« Previous | Main | Next »

Ice music from Norway on Radio 4

Post categories:

Steve Bowbrick Steve Bowbrick 21:29, Monday, 7 February 2011

An ice trumpet at the Norwegian ice music festival.

Musical instruments carved from ice cut from a frozen fjorde, concerts by musicians from all over the world, held in snow flurries under the Northern lights. Not your typical music festival. These remarkable pictures, by photographer Emile Holba, were taken at the Norwegian Ice Music Festival, the subject of tomorrow's 'The Music That Melted', presented by Richard Coles and produced by Sara Jane Hall. Listen at 1330 on BBC Radio 4. There are more pictures on the Radio 4 site.

The stage set for a concert - the ice guitar, singer and percussion - at the Norwegian Ice Music Festival.

The Dutch guitarist, Bram Stadhouders, having a first go at tuning and then playing the ice guitar, as long as his fingers can bear it! Next to him, Bill Covitz, the ice carver. At the Norwegian Ice Music Festival.

One of the volunteers helping carve the ice at the Norwegian Ice Music Festival.

Comments

  • Comment number 1.

    I would like to thank whoever is responsible for the 'ice music' feature. I live among people who are urgently and passionately involved in the old tired problems of this world. To listen to this lovely story when I got up this morning (I live in the US Southwest) was a small, unexpected pleasure.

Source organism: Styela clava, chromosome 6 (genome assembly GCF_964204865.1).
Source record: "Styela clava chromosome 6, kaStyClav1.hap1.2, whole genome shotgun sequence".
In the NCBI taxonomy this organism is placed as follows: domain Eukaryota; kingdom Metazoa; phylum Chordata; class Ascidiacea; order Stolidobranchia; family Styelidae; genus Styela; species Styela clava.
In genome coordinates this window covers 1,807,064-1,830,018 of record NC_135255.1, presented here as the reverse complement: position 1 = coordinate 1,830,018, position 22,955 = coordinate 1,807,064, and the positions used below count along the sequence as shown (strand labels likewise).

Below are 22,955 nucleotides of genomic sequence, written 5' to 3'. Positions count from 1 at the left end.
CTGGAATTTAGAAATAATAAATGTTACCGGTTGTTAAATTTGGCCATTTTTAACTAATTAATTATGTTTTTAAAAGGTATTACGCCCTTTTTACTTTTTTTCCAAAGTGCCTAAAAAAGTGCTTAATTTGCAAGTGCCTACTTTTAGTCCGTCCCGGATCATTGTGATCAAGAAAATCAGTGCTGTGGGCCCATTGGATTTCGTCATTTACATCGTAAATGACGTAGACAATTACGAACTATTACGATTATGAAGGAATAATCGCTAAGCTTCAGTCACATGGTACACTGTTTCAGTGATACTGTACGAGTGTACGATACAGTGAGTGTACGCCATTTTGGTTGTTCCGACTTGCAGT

• Comment number 2.

    I found this programme enchanting. I checked out the photographs today - lovely to see.

    What an unusual gig. I would love to go there although listening to this I felt as if I was in the audience enjoying this beautiful experience. Wearing all my layers in Glasgow trying to recover from the flu this feature felt like the perfect tonic for me.

    Thanks very much to Richard, Sarah Jane and all the people involved in the Norwegian Ice Music Festival. Just looked at my guitar this morning...if only it was made from ice...

 

More from this blog...

Categories

These are some of the popular topics this blog covers.

BBC © 2014 The BBC is not responsible for the content of external sites. Read more.

This page is best viewed in an up-to-date web browser with style sheets (CSS) enabled. While you will be able to view the content of this page in your current browser, you will not be able to get the full visual experience. Please consider upgrading your browser software or enabling style sheets (CSS) if you are able to do so.